World To The West is a mixed bag of interests and excitement that sees you interacting with multiple different characters throughout.

It's pretty, nicely designed, and though it takes a bit of a different turn from Teslagrad you can definitely tell it's got the same Rain Games flare to it.

Of course, it's not perfect, but there's a lot to chew on here and it feels right at home on the Switch.

I'm going on an adventure

Despite the scattering of adorable but deadly enemies, your primary function in World To The West is to solves puzzle after puzzle to progress.

Each of the four characters you can control has different skills from their comrades. One can skate across any body of water, another can mind-control creatures, and so on.

Though the characters themselves seem pretty reluctant to band together at first, it doesn't take you long to run into obstacles that you can only overcome with another party member's skill.

It can be a bit of a pain if you've managed to wander way off into the map, but it's not a total catastrophe to retrace your steps as a different character.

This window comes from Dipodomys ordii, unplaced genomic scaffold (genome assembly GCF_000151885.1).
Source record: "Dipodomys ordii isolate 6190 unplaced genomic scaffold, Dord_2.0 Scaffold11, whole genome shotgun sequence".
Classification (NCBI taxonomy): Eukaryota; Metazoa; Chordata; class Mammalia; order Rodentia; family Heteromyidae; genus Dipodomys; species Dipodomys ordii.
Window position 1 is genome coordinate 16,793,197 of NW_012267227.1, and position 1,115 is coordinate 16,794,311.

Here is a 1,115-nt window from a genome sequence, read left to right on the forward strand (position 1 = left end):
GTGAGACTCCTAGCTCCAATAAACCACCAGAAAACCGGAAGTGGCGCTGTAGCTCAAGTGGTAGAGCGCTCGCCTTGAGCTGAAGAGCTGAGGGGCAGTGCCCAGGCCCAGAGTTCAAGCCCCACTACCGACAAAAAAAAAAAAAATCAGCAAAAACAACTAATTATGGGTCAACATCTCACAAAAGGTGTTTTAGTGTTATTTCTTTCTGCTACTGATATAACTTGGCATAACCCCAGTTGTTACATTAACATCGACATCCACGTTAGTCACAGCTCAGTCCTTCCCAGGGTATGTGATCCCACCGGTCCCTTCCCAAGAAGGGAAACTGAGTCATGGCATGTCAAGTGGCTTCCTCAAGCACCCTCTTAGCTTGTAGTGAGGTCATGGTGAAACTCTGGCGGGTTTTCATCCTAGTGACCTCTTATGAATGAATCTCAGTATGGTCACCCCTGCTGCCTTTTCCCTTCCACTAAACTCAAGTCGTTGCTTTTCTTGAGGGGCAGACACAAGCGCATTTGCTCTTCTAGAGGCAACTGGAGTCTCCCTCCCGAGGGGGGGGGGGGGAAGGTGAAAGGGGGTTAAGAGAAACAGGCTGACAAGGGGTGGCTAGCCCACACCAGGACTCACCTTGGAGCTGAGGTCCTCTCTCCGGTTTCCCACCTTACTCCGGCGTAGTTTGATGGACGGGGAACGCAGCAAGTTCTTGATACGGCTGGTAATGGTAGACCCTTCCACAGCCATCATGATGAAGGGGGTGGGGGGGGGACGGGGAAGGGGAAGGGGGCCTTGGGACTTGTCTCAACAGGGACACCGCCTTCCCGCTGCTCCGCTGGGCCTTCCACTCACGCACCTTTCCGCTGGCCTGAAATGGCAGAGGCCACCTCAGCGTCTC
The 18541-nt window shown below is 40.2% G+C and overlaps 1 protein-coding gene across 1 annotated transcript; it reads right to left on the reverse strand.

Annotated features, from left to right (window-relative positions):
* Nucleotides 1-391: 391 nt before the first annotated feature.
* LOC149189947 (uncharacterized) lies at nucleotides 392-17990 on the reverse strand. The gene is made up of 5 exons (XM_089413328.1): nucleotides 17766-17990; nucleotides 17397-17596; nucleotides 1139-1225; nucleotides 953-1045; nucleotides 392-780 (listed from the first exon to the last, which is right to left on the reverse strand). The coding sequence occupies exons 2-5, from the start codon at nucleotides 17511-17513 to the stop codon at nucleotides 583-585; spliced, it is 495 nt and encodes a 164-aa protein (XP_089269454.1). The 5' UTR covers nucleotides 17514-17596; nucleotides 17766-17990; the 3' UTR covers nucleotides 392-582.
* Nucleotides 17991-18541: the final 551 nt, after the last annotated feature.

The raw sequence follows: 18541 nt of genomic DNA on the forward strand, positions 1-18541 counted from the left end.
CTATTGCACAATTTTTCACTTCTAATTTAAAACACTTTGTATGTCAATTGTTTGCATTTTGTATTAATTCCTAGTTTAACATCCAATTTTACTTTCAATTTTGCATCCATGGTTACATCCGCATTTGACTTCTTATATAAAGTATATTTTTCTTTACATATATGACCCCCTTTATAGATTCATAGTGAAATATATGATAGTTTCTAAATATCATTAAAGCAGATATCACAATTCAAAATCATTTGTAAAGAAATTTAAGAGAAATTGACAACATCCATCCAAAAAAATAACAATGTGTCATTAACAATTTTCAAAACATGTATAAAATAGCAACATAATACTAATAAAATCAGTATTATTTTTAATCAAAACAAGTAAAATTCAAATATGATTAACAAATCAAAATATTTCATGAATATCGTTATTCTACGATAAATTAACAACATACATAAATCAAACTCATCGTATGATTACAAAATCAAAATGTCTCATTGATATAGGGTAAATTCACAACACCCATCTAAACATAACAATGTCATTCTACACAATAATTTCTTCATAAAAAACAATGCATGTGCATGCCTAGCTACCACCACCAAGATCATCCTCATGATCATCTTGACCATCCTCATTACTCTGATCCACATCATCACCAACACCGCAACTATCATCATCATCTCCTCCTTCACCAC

In fact, it's rather fun to see what varying methods and paths you can take to get to the same goal to begin with.

The design makes the game feel bigger than it is, since you can come and go as freely as you want, providing that you have the power to progress. This makes the experience much more fluid, as you're left to your own devices to figure things out and find secrets.

Another nifty thing is the simplistic combat system. Depending on your character you can either get rid of enemies, stun them, or control them, and that helps you change up your strategy.

Again, if you're backtracking with a different character to reach your comrades your combat strategy might be more/less offensive. It's not a huge detail, but it does keep things fresh.

Where's my map?

Because of its size, the game can drag a little - there's quite a lot of running around figuring out where to go. A lot of it's common sense, but your sense can abandon you at times.

Sometimes this is down to the underground sequences. Playing on handheld, the levels in certain areas were super dark even with the brightness at maximum, so picking out the correct path was a little tricky.

Loading times are also a bit sticky. Compared to other versions of the game, it seems like they're much longer when you leave certain areas and that can derail the pacing further.

Eventually switching between characters catches up to you, especially when all four are available and spread out. Though it's a fun and interesting concept to face the same path in different ways, when you're several hours in the process becomes more repetitive.

Still, for a game as ambitious as this, there's a lot of fun to be had. And World to the West gives you a lot to do across the expansive space.

It may stumble in its pacing and drag occasionally, but it's an entertaining and decent-sized adventure game that lovers of the genre will no doubt enjoy playing.